How do we explain the theological shift in the mainline? How do we explain the movement of major conservative universities, seminaries and churches away from a conservative view of Scripture that believes it to be the inerrant and infallible word of God into a much more novel and liberal view which makes it subject to human criticism and interpretation? John Frame speaks of one major underlying theological factor in this shift in his new book The Doctrine of the Word of God, namely, the presupposition of intellectual autonomy. His explanation is so helpful I will quote him at length:
Conservative scholars and churchmen did take issue with this principle, or at least they refused to accept it. But within the liberal movement itself, there was no consideration of the alternative. Intellectual autonomy was accepted as a presupposition, as something fundamental, not to be argued about. It was thought that anyone who disagreed was simply not a scholar, not qualified to do serious research.
Many did disagree and therefore maintained the authority of Scripture as the church had always done before Spinoza. We recall in this connection the names of biblical scholars E. W. Hengstenberg, J. F. K. Keil, Franz Delitzsch… Certainly these men qualify as scholars…
But the major university faculties were nonetheless dominated by those who embraced the principle of intellectual autonomy. It all happened very quickly. There was no academic debate on whether it is right for human beings to exercise reason without the authority of God’s revelation. There was not much argument about whether the universities should change their time-honored commitments to divine revelation. Rather, major figures simply began teaching from the new point of view, and there was no significant resistance. They accepted the assumption of autonomy and saw to it that their successors accepted it too. Campus politics certainly played a major role in this development. The conservatives did not know what hit them.
Soon, because pastors were trained in universities [at that time], the liberal view spread to the churches, so that by the late nineteenth century most mainstream denominations in America were tolerating that approach. In 1924, 1,274 ministers of the Presbyterian Church USA signed a document called the Auburn Affirmation [read at http://www.covenantnetwork.org/sermon&papers/aubaff.html], which denied that the inerrancy of Scripture, the virgin birth of Christ, the substitutionary atonement, the resurrection of Christ, and his miracles should be tests of orthodoxy in the denomination. In the 1930’s, ministers in the denomination were disciplined for insisting that the church’s missionaries believe in the above-listed doctrines. The liberal commitment to intellectual autonomy had made these doctrines optional, and many church leaders regarded them as literally untrue. Those who objected to these developments (contrary to liberal claims of “tolerance”) were given no respect or power in the councils of the church.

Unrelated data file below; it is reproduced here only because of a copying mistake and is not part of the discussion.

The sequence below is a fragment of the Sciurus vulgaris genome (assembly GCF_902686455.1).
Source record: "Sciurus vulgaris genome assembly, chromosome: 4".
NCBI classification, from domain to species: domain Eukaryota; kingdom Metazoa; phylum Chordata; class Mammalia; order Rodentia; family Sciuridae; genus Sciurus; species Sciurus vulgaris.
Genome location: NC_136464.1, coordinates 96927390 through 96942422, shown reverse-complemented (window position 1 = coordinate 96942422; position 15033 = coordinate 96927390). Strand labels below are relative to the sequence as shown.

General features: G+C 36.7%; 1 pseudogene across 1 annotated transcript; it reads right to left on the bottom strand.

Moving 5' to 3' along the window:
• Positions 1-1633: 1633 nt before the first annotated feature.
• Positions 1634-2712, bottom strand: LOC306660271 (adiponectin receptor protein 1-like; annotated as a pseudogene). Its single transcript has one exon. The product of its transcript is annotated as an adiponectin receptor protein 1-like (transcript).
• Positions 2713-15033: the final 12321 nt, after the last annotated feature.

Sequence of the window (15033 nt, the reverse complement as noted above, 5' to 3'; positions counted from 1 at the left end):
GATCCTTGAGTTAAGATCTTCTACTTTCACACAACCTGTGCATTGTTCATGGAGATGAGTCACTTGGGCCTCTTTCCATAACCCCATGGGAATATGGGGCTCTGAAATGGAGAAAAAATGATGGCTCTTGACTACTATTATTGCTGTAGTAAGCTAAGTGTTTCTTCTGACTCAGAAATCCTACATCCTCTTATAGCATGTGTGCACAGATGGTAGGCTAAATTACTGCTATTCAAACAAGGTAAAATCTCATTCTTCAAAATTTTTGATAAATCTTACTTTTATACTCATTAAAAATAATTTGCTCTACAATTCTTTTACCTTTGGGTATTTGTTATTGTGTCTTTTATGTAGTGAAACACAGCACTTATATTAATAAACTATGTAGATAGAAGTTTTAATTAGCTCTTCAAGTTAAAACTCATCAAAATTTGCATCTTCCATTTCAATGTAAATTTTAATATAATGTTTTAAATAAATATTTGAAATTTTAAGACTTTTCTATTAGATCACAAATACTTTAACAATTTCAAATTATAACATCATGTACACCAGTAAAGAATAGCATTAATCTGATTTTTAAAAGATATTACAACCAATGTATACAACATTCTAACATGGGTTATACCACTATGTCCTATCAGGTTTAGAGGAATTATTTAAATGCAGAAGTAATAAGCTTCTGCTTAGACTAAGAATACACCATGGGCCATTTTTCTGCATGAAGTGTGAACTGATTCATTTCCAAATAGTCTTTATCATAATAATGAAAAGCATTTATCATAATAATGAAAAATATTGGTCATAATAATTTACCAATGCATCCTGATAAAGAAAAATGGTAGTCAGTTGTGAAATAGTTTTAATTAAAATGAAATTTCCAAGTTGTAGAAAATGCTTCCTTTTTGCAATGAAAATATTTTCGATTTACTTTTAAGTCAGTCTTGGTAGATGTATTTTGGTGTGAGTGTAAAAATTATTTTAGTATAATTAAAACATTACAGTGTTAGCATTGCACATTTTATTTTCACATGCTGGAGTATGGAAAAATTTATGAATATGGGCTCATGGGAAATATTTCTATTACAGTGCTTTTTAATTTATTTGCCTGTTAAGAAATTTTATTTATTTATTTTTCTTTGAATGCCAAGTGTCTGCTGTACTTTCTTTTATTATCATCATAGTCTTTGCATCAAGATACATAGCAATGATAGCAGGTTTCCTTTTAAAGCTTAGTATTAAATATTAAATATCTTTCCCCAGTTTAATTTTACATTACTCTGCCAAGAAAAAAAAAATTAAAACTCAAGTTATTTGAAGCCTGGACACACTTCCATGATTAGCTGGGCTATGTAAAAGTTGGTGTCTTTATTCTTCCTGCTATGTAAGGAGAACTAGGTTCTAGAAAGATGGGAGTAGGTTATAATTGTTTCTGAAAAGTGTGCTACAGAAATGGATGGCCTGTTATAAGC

This change was astonishing. The adoption of intellectual autonomy as a theological principle was certainly at least as important as the church’s adoption of the Nicene doctrine of the Trinity in 381, or the doctrine of the two natures of Christ in 451. Yet without any council, without any significant debate, much of the church during the period of 1650 to the present came to adopt the principle of intellectual autonomy in place of the authority of God’s personal words. But this new doctrine changed everything. Given intellectual autonomy, there is no reason to accept supernatural biblical teachings such as the doctrine of the Trinity and the two natures of Christ. The virgin birth, miracles, atonement, resurrection, and glorious return of Jesus are on this basis no longer defensible. J. Gresham Machen showed, in Christianity and Liberalism, that liberalism rejected the historic Christian teachings about the Bible, God, Christ, the atonement, salvation, and the church. Some thinkers rejected these traditional doctrines outright. Other reinterpreted them in some symbolic fashion. In both cases, these doctrines had to meet the criteria of autonomous human reason.